‘The Sacrifice Game’ Fantastic Fest 2023 Review: Jenn Wexler’s Latest Is A Perfectly-Wrapped Holiday Horror Gift

The Sacrifice Game

In the horror genre, cults and heavy 1970s influences are a match made in hell, an unholy union reminiscent of the days of Satanic Panic and Charles Manson. To make a film full of those influences feel unique is no easy task, yet director Jenn Wexler pulls it off with seeming ease in her new feature The Sacrifice Game, which she co-wrote with Sean Redlitz. The Sacrifice Game succeeds due to Wexler’s focus on female relationships and subverting expectations of the typical cult horror film. Plus, the holiday vibes are eerie and impeccable. 

It’s holiday break and Samantha (Madison Baines) is ready to leave Blackvale, a Catholic all-girls boarding school. But a call from her stepdad crushes that dream, and she’ll be spending the holidays with her teacher Rose (Chloe Levinë) and another student Clara (Georgia Acken), a quiet loner. Samantha is rightfully upset, both grieving her recently passed mother and grappling with the fact she doesn’t feel wanted. But slowly she and Clara strike up a tentative friendship, finding comfort in each other’s company. But the warm and fuzzy Christmas vibes are quickly smashed to bits when a group of cultists appears on Blackvale’s doorstep, hellbent on summoning a demon.

This cult—made up of Maisie (Olivia Scott Welch), Jude (Mena Massoud), Doug (Laurent Pitre), and Grant (Derek Johns)—is looking to sacrifice a virgin to complete the demon-summoning ritual. But as the small-but-mighty cult believes they’ve gained control of the situation, the girls and Rose show they won’t go down without a fight. To say any more of the film’s incredible twists and turns would ruin the experience Wexler has crafted in a well-paced script that never lets you catch your breath.

Supporting that script is a cast of actors willing to have fun and lean into the camp sensibilities established from the first frame. Now, The Sacrifice Game never goes full camp, necessarily, but the performances by Massoud and Acken, specifically, wink and nod at more campy predecessors that serve as inspiration for Wexler. Massoud plays Jude with a wild-eyed chaos that’s very much reminiscent of Charles Manson. But Massoud takes it even further to the point of dark comedy as his ego propels him towards a violent end.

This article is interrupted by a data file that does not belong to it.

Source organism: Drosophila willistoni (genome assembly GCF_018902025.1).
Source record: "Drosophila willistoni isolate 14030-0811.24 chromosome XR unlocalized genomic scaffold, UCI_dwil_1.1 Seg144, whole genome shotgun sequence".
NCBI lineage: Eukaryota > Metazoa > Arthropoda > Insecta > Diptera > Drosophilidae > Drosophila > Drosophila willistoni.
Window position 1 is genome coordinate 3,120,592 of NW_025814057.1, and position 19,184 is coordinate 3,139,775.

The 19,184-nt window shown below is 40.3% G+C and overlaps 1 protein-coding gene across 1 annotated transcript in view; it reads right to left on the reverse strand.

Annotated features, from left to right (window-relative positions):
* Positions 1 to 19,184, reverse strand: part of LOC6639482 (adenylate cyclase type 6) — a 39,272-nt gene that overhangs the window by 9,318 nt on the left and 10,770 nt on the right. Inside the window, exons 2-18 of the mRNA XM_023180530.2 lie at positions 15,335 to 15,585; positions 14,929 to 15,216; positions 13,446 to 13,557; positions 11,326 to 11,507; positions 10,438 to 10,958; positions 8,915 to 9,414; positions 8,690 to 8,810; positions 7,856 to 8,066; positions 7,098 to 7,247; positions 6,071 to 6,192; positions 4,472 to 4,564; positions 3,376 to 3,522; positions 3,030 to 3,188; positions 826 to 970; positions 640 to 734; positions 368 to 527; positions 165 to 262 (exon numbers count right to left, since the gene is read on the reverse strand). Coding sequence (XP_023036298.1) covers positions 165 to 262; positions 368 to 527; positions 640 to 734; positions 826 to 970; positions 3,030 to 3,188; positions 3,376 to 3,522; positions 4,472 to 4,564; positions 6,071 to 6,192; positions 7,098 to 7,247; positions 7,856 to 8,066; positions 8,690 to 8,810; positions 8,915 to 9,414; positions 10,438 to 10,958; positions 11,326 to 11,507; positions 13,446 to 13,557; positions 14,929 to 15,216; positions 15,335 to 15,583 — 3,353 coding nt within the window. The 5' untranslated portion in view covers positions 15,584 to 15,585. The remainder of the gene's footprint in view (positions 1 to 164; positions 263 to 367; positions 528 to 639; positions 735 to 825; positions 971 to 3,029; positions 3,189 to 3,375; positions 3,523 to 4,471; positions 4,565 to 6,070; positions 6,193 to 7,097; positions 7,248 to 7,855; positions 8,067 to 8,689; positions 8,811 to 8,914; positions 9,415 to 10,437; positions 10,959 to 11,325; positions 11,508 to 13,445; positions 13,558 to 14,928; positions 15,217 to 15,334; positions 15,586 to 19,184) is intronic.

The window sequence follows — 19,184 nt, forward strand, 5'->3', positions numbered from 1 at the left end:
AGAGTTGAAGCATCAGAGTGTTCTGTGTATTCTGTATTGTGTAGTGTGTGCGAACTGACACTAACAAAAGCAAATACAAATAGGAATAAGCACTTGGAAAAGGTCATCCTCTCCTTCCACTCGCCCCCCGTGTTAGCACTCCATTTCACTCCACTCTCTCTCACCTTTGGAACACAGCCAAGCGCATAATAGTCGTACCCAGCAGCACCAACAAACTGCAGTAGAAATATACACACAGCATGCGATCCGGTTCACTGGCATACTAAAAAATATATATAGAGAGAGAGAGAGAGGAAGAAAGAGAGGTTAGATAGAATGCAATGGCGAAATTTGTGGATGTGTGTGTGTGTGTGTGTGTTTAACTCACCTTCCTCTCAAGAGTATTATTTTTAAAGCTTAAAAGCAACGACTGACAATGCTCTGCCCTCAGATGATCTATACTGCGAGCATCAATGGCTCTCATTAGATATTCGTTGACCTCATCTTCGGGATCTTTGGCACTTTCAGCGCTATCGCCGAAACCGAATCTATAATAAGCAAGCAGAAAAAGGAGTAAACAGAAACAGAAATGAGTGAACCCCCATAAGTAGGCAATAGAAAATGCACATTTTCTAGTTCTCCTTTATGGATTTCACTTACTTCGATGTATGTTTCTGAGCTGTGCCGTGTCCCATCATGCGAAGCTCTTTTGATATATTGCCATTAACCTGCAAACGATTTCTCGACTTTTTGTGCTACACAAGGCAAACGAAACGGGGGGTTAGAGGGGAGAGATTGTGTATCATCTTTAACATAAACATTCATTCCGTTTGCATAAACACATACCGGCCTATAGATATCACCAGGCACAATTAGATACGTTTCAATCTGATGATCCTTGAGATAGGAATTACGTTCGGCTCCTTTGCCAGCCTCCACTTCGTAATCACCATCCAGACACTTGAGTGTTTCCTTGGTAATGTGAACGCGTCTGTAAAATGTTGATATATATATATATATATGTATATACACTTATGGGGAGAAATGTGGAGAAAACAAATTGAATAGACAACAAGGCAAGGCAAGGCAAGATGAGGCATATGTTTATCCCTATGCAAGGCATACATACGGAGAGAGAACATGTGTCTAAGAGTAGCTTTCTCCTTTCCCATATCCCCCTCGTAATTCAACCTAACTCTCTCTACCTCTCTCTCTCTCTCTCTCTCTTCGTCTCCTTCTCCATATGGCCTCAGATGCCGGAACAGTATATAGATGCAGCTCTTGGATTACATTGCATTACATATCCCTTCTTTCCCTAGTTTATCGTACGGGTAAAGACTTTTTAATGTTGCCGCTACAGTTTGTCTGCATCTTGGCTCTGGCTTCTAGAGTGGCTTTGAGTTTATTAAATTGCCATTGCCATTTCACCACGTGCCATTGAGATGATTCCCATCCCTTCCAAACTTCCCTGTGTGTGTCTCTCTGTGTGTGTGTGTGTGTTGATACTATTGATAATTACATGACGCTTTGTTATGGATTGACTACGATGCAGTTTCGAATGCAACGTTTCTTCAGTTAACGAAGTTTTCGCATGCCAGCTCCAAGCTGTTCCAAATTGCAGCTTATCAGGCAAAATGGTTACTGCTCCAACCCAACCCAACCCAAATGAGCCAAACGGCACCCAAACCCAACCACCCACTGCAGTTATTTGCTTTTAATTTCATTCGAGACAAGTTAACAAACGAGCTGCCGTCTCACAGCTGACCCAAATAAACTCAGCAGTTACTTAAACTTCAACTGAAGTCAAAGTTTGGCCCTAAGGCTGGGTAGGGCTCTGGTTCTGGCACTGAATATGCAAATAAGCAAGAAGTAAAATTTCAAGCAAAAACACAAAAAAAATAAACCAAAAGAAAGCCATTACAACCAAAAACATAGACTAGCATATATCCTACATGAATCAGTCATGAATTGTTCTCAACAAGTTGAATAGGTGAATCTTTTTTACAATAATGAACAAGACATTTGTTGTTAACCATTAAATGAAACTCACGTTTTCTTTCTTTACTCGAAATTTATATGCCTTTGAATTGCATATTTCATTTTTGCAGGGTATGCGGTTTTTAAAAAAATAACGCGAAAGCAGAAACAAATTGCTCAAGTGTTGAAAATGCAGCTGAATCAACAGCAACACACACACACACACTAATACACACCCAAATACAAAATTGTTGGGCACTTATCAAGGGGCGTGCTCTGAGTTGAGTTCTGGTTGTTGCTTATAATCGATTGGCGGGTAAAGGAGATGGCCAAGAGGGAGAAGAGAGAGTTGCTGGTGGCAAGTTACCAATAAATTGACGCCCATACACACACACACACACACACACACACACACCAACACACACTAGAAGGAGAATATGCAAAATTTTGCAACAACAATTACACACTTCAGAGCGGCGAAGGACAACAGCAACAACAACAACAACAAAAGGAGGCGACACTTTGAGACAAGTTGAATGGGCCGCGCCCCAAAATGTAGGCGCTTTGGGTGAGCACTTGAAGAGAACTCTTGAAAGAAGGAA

Then there’s newcomer Acken as Clara, whose arc I’ll keep a mystery, but suffice it to say Acken has incredible range as a young performer. Watching her character change and how she embodies that change is perhaps one of the most impressive aspects of the film. Keep your eyes out for a particular sequence involving dance choreography that truly gives you a sense of Acken’s command of her physicality.

In the background of unhinged performances and wild plot twists are colorful twinkling Christmas lights and beautifully wrapped presents under the tree. Here, the holiday season serves as a sinisterly saccharine backdrop, a cruelly ironic setting for a girls’ school massacre. Production designer Ted Samuels adorns the massive building with enough holiday cheer to make it feel almost cozy but is restrained enough to prevent all of the school’s freeze from melting away. Plus, the use of primary colors emphasizes that 1970s vibe without diving headfirst into nostalgia porn. 

Among all of its well-done parts, perhaps the best is Wexler’s creation of a femme-dominated world. Where men like Jude parade around like they’re God’s (or Satan’s) gift to the world, the women are more measured in their approach, crushing egos in their palms. This film decimates expectations of charismatic cult leaders and patriarchal domination for a more complex story about feminine manipulation and finding your power. Here Wexler proves, very confidently, that if you give these stories to anyone other than a white man, you’ll get something interesting, risky, smart, and creepy.

The Sacrifice Game is Wexler showing what she can do with more money and more resources. Her confidence as a filmmaker has never wavered and this melding of holiday horror with cult slasher to create a story about the power of female friendships only further proves that. The Sacrifice Game is a new holiday horror classic, at least in my book, that deserves an annual rewatch alongside Black Christmas (1974), Deep Red, and Dial Code Santa.   



The Sacrifice Game is a new holiday horror classic.



Sign up for The Harbinger a Dread Central Newsletter